2. successbmine says:

    Love the first video. It’s great to hear Tolkien himself singing his own rendition. Great post.

    Liked by 1 person

  3. The Tolkien rendition of his own song is great. I still don’t quite know what Jackson was thinking with those movies, incidentally. I know there were some politics involved with the studios, but they still came across to me as amateur wish-fulfilment fan fiction using Tolkien’s characters. Ouch. And when you think about what a charming and classic story The Hobbit always was…


    • Beyond the normal dramatic shifts we see in adaptation, and beyond the fact that Jackson was saving a flailing project, the Hobbit still fails in that it misses the entire “homeliness” we love in the original text. This is part of that. I don’t know if Jackson comes across to me as fan-fiction as much as the flaw in making it an epic action adventure–less about peaking around the hedge in curiosity, and more about war and pirates fighting and the like.


    • successbmine says:

      I agree, Matthew, about The Hobbit movies. I did not like them mainly because they were not the book I am so familiar with. I don’t understand, except the financial aspect, why he couldn’t have made it in one good movie and “kept to the script” in the book instead of introducing that fantastical pale orc etc. I have all of the LOTR movies in the regular length and in the extended version, but none of The Hobbit.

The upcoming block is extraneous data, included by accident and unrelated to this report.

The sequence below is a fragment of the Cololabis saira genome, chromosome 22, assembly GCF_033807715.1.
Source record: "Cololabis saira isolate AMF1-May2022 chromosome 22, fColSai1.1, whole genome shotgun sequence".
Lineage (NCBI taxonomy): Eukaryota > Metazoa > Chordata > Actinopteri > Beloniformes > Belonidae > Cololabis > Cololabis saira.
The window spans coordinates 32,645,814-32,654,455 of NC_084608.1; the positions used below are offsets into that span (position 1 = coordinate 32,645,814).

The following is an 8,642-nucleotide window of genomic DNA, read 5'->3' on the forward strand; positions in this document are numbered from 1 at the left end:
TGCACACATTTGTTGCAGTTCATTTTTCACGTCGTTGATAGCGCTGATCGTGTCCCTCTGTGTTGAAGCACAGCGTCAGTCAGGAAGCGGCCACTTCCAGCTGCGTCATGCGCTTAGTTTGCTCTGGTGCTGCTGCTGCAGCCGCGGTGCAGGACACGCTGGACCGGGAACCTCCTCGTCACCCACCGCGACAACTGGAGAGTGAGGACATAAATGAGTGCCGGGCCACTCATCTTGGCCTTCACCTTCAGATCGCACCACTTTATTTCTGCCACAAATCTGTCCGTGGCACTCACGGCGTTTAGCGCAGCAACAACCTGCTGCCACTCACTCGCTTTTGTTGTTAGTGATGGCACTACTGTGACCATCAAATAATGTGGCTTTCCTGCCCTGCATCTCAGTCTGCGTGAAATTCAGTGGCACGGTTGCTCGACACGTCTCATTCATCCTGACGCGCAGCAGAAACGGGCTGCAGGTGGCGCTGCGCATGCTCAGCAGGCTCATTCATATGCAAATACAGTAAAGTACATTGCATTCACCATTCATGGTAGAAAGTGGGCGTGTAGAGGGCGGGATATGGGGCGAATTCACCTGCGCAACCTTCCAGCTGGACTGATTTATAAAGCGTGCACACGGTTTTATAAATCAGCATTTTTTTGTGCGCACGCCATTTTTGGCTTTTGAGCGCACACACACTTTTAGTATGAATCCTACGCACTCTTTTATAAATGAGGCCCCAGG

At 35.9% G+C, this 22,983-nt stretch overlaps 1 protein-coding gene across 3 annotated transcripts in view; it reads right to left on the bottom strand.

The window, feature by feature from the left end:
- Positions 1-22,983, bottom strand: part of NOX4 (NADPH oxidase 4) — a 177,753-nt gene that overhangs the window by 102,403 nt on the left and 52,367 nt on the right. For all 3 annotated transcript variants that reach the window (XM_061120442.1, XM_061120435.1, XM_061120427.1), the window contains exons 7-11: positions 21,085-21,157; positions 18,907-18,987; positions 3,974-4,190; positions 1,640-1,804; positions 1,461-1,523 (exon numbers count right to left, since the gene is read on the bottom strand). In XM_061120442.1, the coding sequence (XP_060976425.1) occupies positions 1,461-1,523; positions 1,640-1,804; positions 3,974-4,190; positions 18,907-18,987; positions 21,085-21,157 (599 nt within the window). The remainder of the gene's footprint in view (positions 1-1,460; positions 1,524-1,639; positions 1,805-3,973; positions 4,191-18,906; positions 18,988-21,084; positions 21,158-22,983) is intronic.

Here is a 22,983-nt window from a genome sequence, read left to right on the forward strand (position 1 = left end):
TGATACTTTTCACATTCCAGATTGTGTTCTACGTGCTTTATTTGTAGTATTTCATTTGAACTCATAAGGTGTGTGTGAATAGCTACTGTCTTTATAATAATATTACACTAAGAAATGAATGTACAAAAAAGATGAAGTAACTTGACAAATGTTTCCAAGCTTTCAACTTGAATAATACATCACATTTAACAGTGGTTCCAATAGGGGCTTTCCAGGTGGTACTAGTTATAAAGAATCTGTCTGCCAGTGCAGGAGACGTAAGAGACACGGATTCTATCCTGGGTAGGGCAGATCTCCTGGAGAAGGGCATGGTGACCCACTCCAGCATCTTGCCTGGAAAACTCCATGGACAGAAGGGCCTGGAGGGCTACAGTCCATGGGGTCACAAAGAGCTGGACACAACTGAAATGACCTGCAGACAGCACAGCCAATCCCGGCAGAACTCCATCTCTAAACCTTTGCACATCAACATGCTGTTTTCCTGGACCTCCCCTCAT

Liked by 1 person

      • Yes, I heard stories about studio issues. The whole thing was politicised, down to the government coming under pressure to maintain its tax-break/subsidy for foreign film funding. I actually live in Wellington, where the bulk of The Hobbit was filmed and saw some of this unfold. It was also filmed in secrecy – I spotted part of the set for Dale as I flew out of Wellington airport one time (the flight path was pretty much right over it) but otherwise nothing was visible. It was a sharp contrast to the way LOTR was filmed, where outdoor sets were publicly visible – especially Helm’s Deep/Minas Tirith, built one after another in a quarry about 50 metres from a state highway. All very well, but the disappointing part was that the story I knew and loved from The Hobbit was, it seems, nowhere to be found…

        Liked by 1 person

        • Intriguing perspective! On the positive side, it is possible that we will get a new Hobbit film in the future–one that is more Hobbitish.

          Liked by 1 person

        • successbmine says:

          Yes, there was little I could relate to. And I have read The Hobbit more times than I can count, so am very familiar with it. Every so often I need to take that trip with my Hobbit friends over again, and was really looking forward to a good movie. But alas… It must have been exciting seeing LOTR being filmed. I have the extended version with all of the DVDs of the filming and the CGI etc and find that fascinating.

          Liked by 2 people